Like Pale Fire without the poem

By | November 16, 2010

Ed Park, former desk editor at the Village Voice and author of Personal Days: A Novel, has published a rather amusing review of The Chicago Manual of Style, 16th Edition (without which we’d all be children afraid of the night, who have never been happy or good) in the latest issue of Bookforum:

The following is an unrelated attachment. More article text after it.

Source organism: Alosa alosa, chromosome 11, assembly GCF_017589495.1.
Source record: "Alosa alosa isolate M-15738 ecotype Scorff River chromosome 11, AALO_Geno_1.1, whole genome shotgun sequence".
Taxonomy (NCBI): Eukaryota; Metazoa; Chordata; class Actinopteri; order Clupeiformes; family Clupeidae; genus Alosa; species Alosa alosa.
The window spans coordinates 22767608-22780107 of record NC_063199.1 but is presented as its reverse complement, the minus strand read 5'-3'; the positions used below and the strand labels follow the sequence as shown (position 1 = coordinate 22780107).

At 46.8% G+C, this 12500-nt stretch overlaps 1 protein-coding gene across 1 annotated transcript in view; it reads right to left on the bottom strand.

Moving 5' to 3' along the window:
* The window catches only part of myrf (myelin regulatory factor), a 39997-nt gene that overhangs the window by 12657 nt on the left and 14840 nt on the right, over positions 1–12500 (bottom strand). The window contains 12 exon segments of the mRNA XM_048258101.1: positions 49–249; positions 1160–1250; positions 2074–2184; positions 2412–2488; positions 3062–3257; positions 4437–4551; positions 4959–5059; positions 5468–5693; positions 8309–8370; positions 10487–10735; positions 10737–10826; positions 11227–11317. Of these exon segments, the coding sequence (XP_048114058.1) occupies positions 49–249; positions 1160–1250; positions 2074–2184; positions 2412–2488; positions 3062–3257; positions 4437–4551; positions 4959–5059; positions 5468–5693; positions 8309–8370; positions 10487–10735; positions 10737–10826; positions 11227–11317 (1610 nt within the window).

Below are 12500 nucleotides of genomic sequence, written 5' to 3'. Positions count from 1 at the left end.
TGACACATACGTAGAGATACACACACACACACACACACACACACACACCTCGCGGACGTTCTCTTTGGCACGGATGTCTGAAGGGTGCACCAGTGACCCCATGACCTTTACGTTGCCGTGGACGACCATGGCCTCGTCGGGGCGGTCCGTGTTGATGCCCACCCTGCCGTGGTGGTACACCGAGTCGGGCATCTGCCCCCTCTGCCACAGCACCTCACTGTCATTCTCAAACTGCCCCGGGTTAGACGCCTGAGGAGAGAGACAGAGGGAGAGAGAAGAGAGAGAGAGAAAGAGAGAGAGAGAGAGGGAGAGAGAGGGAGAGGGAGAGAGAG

“At 933 pages, the fourteenth was comparable in size to the heralded omnium-gatherums of its era (1996's Infinite Jest, 1997's Mason & Dixon and Underworld). For sheer head-scratching postmodern tricksterism, though, Messrs. Wallace, Pynchon, and DeLillo had nothing on the collaborative deadpan master jam that was the fourteenth. Infinite Jest's reams of endnotes were distinctive but hardly as radical as Chicago's editorial comments for a text that was essentially invisible. "Millicent Cliff was Norton Westermont's first cousin, although to the very last she denied it," 15.47 tells us—but who was Norton Westermont? In this sense, much of Chicago reads like Pale Fire without the poem.”

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